- 3 years ago
Hey bees, for some reason I’ve found a lot of help on this board when it came to both my ring and my dress and decided it’s my turn to contribute- this is a LONG post but wanted to sum up my Budget dress experience with pics!. For reference, my desired budget was $1-$500, I live in Vancouver, Canada. I’m 5’4″, very petite frame, Bust: 32/33a or b, 28″ waist, 35″ hips.
And pics of the dress I thought I want (a-line tulle $1400 salon in New West) vs What I ended up with (column chiffon $500 from David’s Bridal):
Some general tips that didn’t quite work for me:
You are going to come across ALL the tips online which range from:
<li style=”font-weight: 400;”>Find an evening gown, prom dress, quinceanera dress etc. that comes in White
<li style=”font-weight: 400;”>OR also, find a bridesmaid dress that comes in White. (I tried a lot of these but found the quality and structure to not be on par with what I was looking for -read more below).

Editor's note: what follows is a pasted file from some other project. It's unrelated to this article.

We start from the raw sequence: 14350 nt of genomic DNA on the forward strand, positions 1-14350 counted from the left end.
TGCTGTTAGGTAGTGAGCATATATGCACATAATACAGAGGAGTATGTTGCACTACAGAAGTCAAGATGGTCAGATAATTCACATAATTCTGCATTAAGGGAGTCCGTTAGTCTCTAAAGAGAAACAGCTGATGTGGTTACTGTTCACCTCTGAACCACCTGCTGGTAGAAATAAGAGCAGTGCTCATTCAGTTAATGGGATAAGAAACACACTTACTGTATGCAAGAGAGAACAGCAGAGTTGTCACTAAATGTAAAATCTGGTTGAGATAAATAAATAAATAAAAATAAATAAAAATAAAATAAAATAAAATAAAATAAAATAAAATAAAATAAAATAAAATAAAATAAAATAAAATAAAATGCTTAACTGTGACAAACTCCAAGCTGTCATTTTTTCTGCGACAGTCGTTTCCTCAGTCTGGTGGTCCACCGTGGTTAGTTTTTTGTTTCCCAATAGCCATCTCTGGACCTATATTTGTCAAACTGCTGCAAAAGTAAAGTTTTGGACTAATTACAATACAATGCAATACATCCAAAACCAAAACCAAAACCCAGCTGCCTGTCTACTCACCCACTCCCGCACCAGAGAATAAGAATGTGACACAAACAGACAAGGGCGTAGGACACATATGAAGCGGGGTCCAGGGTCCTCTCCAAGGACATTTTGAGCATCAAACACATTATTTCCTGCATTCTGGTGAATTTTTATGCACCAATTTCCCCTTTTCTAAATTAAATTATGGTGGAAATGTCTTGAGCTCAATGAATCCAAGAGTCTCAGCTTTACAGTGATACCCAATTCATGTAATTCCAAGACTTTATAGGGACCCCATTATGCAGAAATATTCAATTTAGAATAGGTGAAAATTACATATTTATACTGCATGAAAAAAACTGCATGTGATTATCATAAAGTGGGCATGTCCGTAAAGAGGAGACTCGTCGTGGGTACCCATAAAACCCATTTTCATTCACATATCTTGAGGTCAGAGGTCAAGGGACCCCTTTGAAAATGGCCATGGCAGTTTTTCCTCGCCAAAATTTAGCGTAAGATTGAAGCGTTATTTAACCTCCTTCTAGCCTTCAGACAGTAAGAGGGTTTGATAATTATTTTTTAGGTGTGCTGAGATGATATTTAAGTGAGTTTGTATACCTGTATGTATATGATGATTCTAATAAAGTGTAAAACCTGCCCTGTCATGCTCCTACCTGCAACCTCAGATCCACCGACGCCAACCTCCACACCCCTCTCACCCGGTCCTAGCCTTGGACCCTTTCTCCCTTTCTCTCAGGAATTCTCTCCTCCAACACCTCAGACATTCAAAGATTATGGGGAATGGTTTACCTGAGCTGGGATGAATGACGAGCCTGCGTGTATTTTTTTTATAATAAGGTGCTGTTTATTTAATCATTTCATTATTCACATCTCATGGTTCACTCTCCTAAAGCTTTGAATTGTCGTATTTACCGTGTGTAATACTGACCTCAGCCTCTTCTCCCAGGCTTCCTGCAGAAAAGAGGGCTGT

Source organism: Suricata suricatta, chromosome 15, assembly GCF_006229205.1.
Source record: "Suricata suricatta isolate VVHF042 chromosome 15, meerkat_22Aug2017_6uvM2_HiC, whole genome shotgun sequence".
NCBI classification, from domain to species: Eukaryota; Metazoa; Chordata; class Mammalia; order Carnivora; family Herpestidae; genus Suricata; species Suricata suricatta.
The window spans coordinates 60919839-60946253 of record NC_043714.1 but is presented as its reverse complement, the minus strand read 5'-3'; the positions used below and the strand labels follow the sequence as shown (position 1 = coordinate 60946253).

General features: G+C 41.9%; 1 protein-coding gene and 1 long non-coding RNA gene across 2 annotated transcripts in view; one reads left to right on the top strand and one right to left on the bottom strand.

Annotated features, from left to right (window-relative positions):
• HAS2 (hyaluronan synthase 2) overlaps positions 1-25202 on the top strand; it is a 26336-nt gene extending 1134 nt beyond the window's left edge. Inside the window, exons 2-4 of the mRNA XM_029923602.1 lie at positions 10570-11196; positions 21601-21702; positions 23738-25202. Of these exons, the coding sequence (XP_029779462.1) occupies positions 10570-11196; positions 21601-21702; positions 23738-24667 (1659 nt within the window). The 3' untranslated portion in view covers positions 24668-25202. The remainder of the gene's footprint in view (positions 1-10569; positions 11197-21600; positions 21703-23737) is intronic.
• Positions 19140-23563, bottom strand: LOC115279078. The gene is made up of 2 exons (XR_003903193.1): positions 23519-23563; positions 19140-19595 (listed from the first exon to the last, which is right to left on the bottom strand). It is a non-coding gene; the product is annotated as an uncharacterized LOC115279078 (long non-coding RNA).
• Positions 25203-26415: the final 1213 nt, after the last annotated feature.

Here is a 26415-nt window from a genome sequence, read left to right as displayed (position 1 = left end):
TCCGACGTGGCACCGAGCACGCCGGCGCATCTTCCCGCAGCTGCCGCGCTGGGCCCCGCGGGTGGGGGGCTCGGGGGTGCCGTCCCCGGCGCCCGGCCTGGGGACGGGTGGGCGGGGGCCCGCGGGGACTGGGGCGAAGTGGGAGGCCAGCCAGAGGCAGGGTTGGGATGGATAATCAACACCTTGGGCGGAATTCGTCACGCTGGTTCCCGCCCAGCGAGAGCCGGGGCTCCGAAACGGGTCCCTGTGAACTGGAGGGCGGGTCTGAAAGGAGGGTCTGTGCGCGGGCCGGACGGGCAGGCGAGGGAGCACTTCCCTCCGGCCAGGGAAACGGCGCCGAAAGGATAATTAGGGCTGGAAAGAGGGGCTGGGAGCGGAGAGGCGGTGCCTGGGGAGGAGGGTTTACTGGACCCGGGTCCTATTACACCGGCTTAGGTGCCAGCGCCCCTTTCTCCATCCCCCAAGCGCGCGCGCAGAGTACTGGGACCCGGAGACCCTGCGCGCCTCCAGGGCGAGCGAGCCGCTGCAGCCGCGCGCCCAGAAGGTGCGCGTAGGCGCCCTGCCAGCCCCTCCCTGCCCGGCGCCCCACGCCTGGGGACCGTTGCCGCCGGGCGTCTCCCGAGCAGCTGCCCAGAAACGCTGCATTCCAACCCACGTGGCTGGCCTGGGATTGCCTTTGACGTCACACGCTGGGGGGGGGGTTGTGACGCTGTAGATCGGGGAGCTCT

<li style=”font-weight: 400;”>Go bold with patterns and prints or non-western “cultural” heritage dress. (I was open to something not so western-traditional but in the end I found what I wanted in White).
<li style=”font-weight: 400;”>Sample sales, end of season sales etc. (But you have to be patient and be okay with terribly merchandized clothing in rushed atmosphere. This frenzy was not for me!).
<li style=”font-weight: 400;”>Buy Used or rent (only good if you’re seeking a specific designer that you know is $$$. If your budget cap is low there’s no point in renting as most rentals will be same cost as buying a <500 dress)
The dress you think you want vs the dress that truly fits your body.
I thought I really wanted a strapless, sweetheart lace or beaded top with tulle a-line skirt. I love tulle, it has a romantic, pretty and sweet look. But at the end of the day the dress that actually fit me probably was a chiffon column dress.
The tulle a-line would have been great- but at 5’4’’, I had to just admit that a tulle-a-line swallowed my body and it just wasn’t right for my petite frame. I went to almost every bridal shop to try on a strapless sweetheart, lace bustier and tulle skirt and they all looked okay, but tulle and a-line were, in the end just too big for me.